What is Science.txt

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Author:
dimeng
ID:
294460
Filename:
What is Science.txt
Updated:
2015-02-01 12:42:27
Tags:
CS111
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diane,cs111
Description:
CS111 What is Science
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  1. What is science?
    Science is a systematic process whose goal is to gain an understanding of how nature and the physical world work.
  2. What does science prove?
    Nothing. Science actually attempts to disprove ideas (hypotheses). Ideas that are not supported by data are discarded; ideas that are supported are accepted (NOT proven).
  3. Does science explain everything?
    No. Science is limited to solving problems about the physical and natural world. Explanations based on supernatural forces, values or ethics can never be disproved and thys do not fall under the realm of science.
  4. Is science always right?
    No. Science can be done poorly. New evidence can challenge/invalidate prior discoveries. The process of scientific discovery constantly refreshes knowledge by updating itself.
  5. Is any study that is done carefully and based on observation scientific?
    No. Scientific studies must follow the scientific method.
  6. Is science subjective or objective?
    Objective (Not influenced by feelings, interests and prejudices, unbiased) NOT subjective(influenced by feelings, interests and prejudices)
  7. In science, ________ overrules interest.
    evidence
  8. What are the two quality control measures used by the scientific community to eliminate bias?
    1) Independent duplication (two scientists independently get the same results) 2) Peer-reviewed journal (a journal that only publishes articles after they have been checked for quality by several expert, objective scientists from different institutions).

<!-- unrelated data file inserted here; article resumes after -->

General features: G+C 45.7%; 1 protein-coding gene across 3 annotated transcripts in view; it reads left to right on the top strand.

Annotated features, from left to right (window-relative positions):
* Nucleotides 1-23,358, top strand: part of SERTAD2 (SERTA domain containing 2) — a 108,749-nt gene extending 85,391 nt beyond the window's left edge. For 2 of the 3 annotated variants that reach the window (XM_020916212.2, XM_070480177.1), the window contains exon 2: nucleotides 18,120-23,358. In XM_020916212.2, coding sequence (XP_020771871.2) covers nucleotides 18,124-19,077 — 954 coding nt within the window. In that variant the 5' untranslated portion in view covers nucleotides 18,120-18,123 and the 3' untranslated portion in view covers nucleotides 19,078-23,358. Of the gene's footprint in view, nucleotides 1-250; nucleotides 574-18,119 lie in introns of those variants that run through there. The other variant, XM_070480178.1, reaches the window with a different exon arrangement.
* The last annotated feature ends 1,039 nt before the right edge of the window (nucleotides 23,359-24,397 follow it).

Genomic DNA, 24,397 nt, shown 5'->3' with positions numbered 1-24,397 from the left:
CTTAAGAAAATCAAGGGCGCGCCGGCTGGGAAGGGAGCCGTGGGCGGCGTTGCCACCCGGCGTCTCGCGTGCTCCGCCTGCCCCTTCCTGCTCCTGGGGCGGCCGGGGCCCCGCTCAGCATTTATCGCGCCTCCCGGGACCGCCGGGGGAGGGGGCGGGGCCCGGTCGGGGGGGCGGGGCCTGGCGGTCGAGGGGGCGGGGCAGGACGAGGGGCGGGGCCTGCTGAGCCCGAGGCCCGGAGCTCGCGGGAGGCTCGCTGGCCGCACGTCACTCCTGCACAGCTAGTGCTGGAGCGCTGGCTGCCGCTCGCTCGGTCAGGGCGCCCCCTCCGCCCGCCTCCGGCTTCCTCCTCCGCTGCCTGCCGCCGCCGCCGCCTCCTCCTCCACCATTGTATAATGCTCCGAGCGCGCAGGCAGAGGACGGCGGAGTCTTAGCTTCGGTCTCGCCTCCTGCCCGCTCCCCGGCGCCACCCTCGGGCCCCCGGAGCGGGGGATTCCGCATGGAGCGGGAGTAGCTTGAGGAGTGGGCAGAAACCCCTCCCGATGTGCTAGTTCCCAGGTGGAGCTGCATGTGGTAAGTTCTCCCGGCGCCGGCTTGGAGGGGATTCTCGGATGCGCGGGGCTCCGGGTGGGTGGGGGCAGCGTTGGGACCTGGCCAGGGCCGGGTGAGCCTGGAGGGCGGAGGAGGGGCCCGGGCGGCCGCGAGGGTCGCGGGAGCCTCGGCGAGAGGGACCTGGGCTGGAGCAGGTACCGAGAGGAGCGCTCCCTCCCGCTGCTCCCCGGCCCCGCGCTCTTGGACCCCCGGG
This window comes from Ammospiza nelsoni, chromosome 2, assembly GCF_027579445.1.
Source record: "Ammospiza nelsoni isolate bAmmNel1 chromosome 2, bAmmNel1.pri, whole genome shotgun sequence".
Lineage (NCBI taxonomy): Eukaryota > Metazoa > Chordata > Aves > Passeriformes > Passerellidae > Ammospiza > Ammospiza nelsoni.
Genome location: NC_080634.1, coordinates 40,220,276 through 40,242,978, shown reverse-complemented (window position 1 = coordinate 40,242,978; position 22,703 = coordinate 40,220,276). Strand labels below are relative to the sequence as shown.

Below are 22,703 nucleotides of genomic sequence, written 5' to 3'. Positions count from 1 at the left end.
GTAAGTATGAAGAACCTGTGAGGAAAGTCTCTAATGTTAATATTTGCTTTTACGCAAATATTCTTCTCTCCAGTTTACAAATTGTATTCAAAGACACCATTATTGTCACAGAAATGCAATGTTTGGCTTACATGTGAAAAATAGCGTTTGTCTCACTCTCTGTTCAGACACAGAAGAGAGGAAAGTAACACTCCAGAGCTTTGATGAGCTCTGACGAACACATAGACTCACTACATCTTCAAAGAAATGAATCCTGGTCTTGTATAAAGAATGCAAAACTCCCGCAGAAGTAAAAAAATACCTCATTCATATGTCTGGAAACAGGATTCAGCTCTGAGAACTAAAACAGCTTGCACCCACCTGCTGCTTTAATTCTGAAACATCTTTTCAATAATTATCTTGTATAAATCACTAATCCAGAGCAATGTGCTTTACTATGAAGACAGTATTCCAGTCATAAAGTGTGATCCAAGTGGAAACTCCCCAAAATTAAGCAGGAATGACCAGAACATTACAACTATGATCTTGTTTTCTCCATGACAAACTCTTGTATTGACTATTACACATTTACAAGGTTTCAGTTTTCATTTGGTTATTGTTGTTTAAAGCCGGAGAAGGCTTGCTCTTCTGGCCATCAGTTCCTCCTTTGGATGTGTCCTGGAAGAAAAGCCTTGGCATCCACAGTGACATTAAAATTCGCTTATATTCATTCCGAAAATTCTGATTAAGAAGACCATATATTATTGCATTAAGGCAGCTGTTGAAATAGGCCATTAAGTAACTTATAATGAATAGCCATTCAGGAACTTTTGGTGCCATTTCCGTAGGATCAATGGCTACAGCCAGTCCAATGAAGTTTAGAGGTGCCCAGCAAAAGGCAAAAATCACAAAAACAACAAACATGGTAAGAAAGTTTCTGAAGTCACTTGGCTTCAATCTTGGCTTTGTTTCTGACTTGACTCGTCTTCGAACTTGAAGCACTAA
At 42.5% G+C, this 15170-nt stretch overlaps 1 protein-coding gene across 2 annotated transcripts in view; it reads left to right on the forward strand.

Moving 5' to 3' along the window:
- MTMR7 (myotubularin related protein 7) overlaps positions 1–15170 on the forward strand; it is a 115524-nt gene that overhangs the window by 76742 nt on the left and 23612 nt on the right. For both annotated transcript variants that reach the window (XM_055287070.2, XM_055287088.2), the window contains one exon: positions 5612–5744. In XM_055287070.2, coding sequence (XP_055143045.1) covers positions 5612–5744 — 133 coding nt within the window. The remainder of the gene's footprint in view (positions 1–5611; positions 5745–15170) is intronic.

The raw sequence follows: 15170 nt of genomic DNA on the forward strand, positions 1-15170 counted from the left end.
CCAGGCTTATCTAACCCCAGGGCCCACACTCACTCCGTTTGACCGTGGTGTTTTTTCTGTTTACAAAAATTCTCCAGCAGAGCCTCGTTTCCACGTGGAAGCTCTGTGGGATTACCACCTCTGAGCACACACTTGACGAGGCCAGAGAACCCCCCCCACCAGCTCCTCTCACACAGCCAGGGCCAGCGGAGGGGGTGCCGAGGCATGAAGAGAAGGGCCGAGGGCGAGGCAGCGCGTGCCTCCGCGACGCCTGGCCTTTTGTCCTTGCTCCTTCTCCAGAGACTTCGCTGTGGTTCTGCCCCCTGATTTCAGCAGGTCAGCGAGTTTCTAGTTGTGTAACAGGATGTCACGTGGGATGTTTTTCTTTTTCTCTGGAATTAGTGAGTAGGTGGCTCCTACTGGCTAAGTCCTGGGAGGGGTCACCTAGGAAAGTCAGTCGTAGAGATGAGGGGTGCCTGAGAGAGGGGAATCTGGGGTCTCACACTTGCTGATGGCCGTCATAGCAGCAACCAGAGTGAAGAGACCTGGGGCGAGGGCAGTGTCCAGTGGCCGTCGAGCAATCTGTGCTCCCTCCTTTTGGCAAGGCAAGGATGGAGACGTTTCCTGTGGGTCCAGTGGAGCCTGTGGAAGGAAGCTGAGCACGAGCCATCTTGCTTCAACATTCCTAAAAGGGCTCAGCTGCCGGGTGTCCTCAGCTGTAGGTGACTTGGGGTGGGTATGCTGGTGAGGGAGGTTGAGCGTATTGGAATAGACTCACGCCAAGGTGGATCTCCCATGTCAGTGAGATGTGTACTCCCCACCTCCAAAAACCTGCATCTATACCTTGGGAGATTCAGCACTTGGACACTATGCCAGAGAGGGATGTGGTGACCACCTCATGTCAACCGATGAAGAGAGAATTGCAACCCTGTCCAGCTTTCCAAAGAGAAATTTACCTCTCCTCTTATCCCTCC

9. Name three types of unscientific language:
    1) "scientifically proven" (science seeks to disprove) 2) emotional appeals (conclusions should be data-based) 3) strong language (no exaggerations should be made)
  10. Define fact.
    A fact is an observation that has been repeatedly confirmed and for all practical purposes is accepted as "true".
  11. Define hypothesis.
    An educated guess based on an observation. It can be disproven, but not proven to be true.
  12. Define Law.
    A statement that is accepted as true based on consistent observations. Laws describe, but do not explain. Unlike a theory, laws do not attempt to explain how.
  13. Define theory.
    A theory summarizes one or more hypotheses that have been supported with repeated testing. It is valid until there is evidence to dispute it. A theory is an accepted hypothesis. A theory is usually considered more important than a law because theories provide explanations.

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